Hollywood’s fascination with itself has generally meant that movies about movies–or, more precisely, movies that celebrate movies–tend to be overvalued by the film establishment relative to their actual merits. For example, Preston Sturges’ Sullivan’s Travels tends to show up on a lot of classic movie lists, it was singled out for the Criterion treatment back before Criterion’s management really cottoned on to the idea that comedies can be classics, and when writers try to summarize why Preston Sturges is important, Sullivan’s Travels is almost always cited as his one or two most significant accomplishments. What Sullivan’s Travels is not, however, is terribly funny–it is one of Sturges’ tamer works. If you want to ask me what Sturges should be most remembered for, I’d have to say Palm Beach Story–a profoundly anarchic comic masterpiece that wholly abdicates any responsibility to make a lick of sense.
Posted by Kimberly Lindbergs on April 19, 2012
Posted by davidkalat on December 24, 2011
“I didn’t know you could mix Santa Claus and horror movies,” my son Max told me this morning (y’all met him last week when he guest blogged on my behalf). He was referring specifically to his and my current obsession, a movie that has been inaugurated as a holiday viewing tradition in our home: Jalmari Helander’s looney cult flick Rare Exports.
Never heard of it? Well — as Max said, it is a (mildly gory) horror movie about Santa Claus.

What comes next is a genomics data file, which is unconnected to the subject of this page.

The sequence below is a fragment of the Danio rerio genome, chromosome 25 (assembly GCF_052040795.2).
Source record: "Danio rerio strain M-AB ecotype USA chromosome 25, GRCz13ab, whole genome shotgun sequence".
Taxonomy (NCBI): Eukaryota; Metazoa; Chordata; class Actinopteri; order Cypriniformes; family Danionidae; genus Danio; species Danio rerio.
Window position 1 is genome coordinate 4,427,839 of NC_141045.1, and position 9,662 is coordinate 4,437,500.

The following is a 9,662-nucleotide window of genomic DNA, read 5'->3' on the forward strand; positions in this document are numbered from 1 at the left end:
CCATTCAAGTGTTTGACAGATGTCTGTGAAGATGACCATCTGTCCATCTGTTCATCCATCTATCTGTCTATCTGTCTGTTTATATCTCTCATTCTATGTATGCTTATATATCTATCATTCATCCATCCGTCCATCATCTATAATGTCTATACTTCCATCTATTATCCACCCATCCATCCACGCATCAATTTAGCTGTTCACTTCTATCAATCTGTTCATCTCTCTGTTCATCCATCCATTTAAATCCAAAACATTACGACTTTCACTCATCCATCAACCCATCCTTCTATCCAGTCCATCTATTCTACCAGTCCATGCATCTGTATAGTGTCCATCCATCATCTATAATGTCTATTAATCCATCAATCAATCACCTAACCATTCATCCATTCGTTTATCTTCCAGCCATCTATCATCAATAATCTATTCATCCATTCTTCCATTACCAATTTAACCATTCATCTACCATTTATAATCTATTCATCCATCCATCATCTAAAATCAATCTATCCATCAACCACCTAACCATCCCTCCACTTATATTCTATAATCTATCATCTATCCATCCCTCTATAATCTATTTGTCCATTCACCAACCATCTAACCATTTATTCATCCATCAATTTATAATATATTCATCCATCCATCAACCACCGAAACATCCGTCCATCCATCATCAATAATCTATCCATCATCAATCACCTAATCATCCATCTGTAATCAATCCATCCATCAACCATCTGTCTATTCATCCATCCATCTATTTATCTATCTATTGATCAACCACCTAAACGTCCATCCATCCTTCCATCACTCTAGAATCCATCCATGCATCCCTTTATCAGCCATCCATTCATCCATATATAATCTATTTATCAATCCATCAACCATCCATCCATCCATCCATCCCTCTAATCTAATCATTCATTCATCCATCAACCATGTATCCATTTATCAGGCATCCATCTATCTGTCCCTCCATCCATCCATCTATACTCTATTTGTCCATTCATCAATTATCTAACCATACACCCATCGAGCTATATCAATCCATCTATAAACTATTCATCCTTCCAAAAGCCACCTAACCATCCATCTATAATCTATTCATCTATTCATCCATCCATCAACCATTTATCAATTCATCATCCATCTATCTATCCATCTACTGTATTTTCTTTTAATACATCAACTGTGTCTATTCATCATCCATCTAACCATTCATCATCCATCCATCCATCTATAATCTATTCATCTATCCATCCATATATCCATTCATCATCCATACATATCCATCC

Posted by Susan Doll on December 12, 2011
I love those comedies from the Swinging 1960s that are part farce, part caper movie in which a huge international cast sashays through Europe in an incomprehensible plot. The cinematic equivalent to a 1960s discotheque, with its trendy music, jet set movie stars, mod costumes, and fab hair styles, this subgenre not only includes breezy examples such as Casino Royale (1967) and What’s New Pussycat? but also atrocious bombs like The Happening and Skidoo! My favorite has always been After the Fox, which I recently saw again after many years. I was delighted to discover that After the Fox not only held up for me this time around but that there was more to the film than I realized.
After the Fox failed with the critics and at the box office in 1968 when it was first released, and few have warmed up to it in the interim. The odd assembly of creative personnel is frequently cited as one of the film’s weaknesses. Comic actor Peter Sellers and beefcake movie star Victor Mature appear alongside perennial starlet Britt Ekland in a film directed by Vittorio De Sica and written by Neil Simon. While Simon, who is famous for his very American, middlebrow comedy, and De Sica, who was the acclaimed neorealist director of The Bicycle Thief, do not generally come up in the same conversation, I found nothing disastrous in their collaboration.
Posted by davidkalat on October 29, 2011
It’s no great surprise that the two movie genres that gripped me so thoroughly when I was a little kid and which continue to dominate my love of cinema to this day (as I careen towards geezerdom) are horror and comedy. They are much closer than they might superficially appear. I’ve been to plenty of comedy films that induced in audiences gasps of awe and terror, and horror films that provoked in audiences nervous laughter. Drawing a line between the two involves splitting hairs and other forms of killjoy pedantry.
And so, in honor of Halloween, I’d like to tip my hat to one of the most venerable tropes of classic gothic horror, which also happens to be a slapstick mainstay: the old dark house!